New research published in the journal Nature this week describes how a team of scientists were able to culture multi-layered skin tissue that has the potential to grow hair, secrete sebum, and be sensitive to touch. The petri-dish-grown organoid took about 4-5 months to develop and offers exciting new opportunities for disease monitoring and reconstructive surgery.
As the largest of the human body’s organs, skin looks plain enough on the surface but is actually a highly complex tissue made up of several layers and cell types. It keeps us warm, allows us to sweat and cool down, it sheds and heals, and keeps bacteria and unwanted moisture out. It might have plagued you during your teenage years, but skin really is marvelous.
For all its incredible complexities, however, skin is a nightmare to create in the lab and previous attempts to culture the wonder-organ and all its associated structures outside of the human body have posed a major biomedical challenge. Enter, Karl Koehler colleagues who announced this week that they have successfully developed an organoid culture system that uses human pluripotent stem cells to create skin organoids.
These petri dish organoids took around 4-5 months to develop in special growing conditions but once finished were found to exhibit a distinct epidermis and dermis layer, hair follicles, sebaceous glands, and even an interwoven nerve circuitry. They then transplanted the skin organoids onto the back skin of immunocompromised mice (without immunosuppressants such transplants are usually rejected quite swiftly by the body) and it was found that 55 percent of the grafts carried out grew hairs. This discovery reveals that the petri dish skin could tolerate and integrate being transplanted onto a living animal, in this case of a different species as the stem cells were of human origin, and successfully carrying out their function in situ.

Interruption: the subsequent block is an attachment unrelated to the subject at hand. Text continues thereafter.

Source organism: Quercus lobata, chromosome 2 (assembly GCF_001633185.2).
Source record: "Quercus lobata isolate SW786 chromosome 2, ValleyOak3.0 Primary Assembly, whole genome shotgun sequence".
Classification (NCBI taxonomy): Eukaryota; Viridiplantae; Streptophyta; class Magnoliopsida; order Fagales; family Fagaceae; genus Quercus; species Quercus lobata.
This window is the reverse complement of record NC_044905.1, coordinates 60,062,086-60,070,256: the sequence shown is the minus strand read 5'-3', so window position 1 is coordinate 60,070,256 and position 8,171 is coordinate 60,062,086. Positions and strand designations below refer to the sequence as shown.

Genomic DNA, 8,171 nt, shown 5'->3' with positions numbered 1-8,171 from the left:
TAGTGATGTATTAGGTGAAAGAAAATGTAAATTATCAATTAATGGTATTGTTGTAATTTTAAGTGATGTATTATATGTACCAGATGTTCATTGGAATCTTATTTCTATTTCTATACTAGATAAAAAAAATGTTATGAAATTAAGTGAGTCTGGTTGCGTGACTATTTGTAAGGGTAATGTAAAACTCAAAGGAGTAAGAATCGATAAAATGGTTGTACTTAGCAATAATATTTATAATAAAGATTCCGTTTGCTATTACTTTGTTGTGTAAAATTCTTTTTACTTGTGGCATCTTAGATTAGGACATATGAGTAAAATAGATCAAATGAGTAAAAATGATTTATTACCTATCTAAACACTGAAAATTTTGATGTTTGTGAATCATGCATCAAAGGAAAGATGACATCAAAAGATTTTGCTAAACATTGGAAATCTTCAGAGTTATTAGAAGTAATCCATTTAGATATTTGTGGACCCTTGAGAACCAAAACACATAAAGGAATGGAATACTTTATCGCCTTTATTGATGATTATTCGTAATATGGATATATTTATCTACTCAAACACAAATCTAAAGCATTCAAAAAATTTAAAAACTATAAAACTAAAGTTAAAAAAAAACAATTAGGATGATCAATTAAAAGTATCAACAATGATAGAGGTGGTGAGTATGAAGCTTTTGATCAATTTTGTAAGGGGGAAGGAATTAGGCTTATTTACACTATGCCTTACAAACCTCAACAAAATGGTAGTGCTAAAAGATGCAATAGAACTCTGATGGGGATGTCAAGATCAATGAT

The researchers urge that while an exciting achievement, there is still some way to go before the therapeutic approach can be integrated into human medicine. The potential applications indicate that the discovery could open up major opportunities for disease modeling, treatment of hair loss, and vastly improve the outcome of reconstructive surgeries that currently rely on autografts or cadaver donors, which risk rejection.
“The work holds great promise of clinical translation,” said Leo Wang and George Cotsarelis in a Nature News & Views article. “We are confident that research will eventually see this promise realized.”